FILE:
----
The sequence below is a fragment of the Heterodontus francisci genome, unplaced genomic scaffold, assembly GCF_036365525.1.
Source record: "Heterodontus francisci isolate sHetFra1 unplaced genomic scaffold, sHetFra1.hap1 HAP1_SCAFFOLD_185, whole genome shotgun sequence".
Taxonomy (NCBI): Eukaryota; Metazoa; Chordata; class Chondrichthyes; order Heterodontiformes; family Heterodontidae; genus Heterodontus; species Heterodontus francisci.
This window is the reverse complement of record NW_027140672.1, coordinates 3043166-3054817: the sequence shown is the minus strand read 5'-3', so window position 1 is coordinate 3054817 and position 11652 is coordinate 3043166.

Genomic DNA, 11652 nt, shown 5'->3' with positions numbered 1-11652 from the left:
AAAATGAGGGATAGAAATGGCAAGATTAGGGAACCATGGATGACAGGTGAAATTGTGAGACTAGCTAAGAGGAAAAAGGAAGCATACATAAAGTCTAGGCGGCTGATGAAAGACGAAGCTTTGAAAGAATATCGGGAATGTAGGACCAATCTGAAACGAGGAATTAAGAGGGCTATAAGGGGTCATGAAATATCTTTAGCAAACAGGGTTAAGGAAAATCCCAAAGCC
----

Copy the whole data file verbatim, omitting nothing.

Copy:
The sequence below is a fragment of the Heterodontus francisci genome, unplaced genomic scaffold, assembly GCF_036365525.1.
Source record: "Heterodontus francisci isolate sHetFra1 unplaced genomic scaffold, sHetFra1.hap1 HAP1_SCAFFOLD_185, whole genome shotgun sequence".
Taxonomy (NCBI): Eukaryota; Metazoa; Chordata; class Chondrichthyes; order Heterodontiformes; family Heterodontidae; genus Heterodontus; species Heterodontus francisci.
This window is the reverse complement of record NW_027140672.1, coordinates 3043166-3054817: the sequence shown is the minus strand read 5'-3', so window position 1 is coordinate 3054817 and position 11652 is coordinate 3043166.

Genomic DNA, 11652 nt, shown 5'->3' with positions numbered 1-11652 from the left:
AAAATGAGGGATAGAAATGGCAAGATTAGGGAACCATGGATGACAGGTGAAATTGTGAGACTAGCTAAGAGGAAAAAGGAAGCATACATAAAGTCTAGGCGGCTGATGAAAGACGAAGCTTTGAAAGAATATCGGGAATGTAGGACCAATCTGAAACGAGGAATTAAGAGGGCTATAAGGGGTCATGAAATATCTTTAGCAAACAGGGTTAAGGAAAATCCCAAAGCC